It began as a private project to help people in need. But it became a nuisance and even a threat to the woman who started it. So now her "blessing box" is gone.
Christine Withers Rayburn set up the box about two years ago outside her home on Salem Avenue. First it was just a box. Then she upgraded it to a plastic storage cabinet and filled it with things that might be helpful to the down and out: Food, clothing, items for personal hygiene and grooming, even toys -- all kinds of stuff, free for the taking.
A reader noticed the box was gone and asked me about it. On Monday afternoon, the bike took me past the place and I chatted with a neighbor just as Christine drove up. Yes, she said she and her husband decided to take the box down because of the problems it was causing. She kept it empty for a couple of weeks and then, last week, got rid of the box itself.
People would come on to her place very late or in the middle of the night. Things would disappear from her and the neighbor's property. There would be drinking. One time she was threatened with a knife. She thought the guy was on drugs. I asked her who these troublemakers were. They were among the very people she was trying to help. Not all of them, of course, but enough to be a pain.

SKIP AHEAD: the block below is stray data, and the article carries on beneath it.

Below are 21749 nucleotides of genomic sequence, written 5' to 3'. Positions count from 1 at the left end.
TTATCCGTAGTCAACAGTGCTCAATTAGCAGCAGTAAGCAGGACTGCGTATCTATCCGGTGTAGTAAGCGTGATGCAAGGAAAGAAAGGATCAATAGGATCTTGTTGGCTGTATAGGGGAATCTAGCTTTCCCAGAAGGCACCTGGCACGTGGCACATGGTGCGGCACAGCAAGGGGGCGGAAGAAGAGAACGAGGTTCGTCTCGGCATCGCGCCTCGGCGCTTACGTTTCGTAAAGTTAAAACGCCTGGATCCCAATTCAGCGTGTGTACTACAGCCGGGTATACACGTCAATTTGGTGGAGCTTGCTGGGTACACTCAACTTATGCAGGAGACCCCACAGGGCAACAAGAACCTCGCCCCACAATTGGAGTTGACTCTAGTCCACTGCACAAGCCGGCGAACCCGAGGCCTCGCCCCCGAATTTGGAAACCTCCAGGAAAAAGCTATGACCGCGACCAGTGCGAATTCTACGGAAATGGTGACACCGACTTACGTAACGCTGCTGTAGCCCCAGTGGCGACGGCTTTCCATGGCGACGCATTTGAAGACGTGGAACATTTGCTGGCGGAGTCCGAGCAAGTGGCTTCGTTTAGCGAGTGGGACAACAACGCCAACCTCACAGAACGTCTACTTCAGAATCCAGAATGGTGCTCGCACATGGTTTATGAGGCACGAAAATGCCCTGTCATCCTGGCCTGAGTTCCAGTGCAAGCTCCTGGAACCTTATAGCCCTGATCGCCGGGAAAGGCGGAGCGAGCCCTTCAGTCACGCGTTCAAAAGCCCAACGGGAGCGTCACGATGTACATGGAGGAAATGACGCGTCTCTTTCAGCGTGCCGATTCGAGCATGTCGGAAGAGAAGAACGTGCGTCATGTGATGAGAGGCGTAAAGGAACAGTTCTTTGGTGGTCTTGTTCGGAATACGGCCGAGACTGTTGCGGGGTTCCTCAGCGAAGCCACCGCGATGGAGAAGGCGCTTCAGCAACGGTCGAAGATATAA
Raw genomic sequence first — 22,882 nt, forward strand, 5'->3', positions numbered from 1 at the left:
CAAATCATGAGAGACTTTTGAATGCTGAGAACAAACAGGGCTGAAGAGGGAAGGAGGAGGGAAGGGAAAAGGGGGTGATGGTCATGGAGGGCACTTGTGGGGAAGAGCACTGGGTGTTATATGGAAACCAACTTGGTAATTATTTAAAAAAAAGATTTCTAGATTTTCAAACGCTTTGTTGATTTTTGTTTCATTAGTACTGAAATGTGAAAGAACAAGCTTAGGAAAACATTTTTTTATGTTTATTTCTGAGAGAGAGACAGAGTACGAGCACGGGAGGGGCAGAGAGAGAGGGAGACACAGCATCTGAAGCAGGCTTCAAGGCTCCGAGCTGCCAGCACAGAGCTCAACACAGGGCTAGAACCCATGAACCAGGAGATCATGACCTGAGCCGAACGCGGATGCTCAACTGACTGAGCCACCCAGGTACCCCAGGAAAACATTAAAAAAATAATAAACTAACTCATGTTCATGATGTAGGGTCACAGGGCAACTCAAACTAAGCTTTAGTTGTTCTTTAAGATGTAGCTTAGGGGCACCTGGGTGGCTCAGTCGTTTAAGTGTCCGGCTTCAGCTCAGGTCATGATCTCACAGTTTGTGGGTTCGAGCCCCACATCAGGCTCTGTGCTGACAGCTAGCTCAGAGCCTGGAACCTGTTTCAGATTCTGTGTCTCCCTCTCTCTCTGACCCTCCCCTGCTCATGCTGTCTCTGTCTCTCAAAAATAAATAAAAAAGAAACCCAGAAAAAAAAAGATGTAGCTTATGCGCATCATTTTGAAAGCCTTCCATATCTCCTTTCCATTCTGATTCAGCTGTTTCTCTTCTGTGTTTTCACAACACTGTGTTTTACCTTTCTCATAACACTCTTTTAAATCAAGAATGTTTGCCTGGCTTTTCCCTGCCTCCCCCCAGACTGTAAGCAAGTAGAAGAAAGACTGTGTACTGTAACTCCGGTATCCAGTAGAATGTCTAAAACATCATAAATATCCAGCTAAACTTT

So the box in front of her place is gone. But she's still helping. She is volunteering for Fish, which provides emergency aid to people in need, and the Helping Hands homeless shelter. She has made up "blessing bags" filled with food like top ramen and other things, and she hands them to people she sees around town.
I last talked to her some time ago. Since then she has found work as an in-home caregiver, and her husband, a millwright, works as well.
When I talked to her Monday, I made a video which, sad to say, YouTube has prevented from loading. It's on my Facebook page, though.
Christine is not dismayed. She is as cheerful as ever. But she has this advice: If you are thinking of having a blessing box like hers, go ahead but don't set it up outside your home. (hh)